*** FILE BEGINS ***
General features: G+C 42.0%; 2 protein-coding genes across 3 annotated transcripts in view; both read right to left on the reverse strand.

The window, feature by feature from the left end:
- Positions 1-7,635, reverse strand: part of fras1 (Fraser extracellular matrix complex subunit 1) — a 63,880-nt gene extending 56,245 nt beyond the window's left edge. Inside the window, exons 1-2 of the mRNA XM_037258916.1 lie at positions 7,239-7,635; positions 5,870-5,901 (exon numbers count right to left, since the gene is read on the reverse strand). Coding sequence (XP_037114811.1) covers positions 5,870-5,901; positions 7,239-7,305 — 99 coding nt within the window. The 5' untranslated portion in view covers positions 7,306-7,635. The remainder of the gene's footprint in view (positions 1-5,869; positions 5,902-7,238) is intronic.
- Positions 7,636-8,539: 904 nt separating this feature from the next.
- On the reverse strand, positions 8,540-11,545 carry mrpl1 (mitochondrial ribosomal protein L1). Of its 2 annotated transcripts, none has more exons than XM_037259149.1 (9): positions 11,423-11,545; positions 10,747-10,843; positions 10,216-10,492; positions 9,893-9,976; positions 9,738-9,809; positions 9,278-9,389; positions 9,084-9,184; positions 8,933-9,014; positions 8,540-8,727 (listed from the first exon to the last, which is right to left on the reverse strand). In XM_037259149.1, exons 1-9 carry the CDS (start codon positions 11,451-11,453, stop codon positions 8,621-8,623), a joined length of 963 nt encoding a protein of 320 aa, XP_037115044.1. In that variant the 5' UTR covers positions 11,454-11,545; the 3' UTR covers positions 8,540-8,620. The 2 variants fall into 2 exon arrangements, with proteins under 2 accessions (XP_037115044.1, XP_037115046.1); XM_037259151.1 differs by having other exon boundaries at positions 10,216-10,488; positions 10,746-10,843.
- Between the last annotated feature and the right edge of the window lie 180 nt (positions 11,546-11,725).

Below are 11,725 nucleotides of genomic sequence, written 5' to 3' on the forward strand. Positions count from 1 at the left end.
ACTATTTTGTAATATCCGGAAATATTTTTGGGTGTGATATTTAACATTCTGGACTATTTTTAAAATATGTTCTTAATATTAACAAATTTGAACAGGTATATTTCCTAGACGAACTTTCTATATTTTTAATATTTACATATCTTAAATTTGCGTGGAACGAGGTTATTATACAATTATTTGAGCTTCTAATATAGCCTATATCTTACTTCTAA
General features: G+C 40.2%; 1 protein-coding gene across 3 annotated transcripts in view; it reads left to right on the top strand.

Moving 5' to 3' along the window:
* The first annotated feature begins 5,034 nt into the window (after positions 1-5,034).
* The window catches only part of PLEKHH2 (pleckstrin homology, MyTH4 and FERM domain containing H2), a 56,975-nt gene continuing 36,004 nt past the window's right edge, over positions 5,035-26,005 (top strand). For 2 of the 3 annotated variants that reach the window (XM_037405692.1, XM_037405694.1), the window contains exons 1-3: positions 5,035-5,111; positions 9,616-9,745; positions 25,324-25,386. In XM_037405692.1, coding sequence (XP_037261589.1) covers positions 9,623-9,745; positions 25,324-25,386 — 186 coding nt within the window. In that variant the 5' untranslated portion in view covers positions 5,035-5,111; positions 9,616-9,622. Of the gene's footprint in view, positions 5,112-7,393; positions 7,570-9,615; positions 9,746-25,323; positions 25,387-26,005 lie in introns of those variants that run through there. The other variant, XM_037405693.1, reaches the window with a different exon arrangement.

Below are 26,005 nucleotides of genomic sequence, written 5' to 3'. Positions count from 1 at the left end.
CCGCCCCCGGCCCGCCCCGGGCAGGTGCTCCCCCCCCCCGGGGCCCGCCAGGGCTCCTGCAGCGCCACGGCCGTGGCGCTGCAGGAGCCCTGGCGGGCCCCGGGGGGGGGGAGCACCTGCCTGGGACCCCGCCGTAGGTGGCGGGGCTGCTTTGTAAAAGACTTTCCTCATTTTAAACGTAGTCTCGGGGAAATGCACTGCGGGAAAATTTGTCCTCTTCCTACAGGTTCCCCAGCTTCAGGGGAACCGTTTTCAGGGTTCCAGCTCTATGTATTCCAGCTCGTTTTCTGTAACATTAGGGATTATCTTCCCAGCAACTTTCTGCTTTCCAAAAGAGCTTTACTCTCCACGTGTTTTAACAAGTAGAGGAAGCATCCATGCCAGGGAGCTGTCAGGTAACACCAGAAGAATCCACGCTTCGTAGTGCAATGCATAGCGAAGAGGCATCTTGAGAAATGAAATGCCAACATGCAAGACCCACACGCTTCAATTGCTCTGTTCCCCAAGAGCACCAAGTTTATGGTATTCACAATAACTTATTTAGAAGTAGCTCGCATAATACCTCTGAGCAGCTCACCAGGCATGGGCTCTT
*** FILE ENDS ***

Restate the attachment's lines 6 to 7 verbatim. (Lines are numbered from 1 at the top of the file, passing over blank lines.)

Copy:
- Between the last annotated feature and the right edge of the window lie 180 nt (positions 11,546-11,725).

Below are 11,725 nucleotides of genomic sequence, written 5' to 3' on the forward strand. Positions count from 1 at the left end.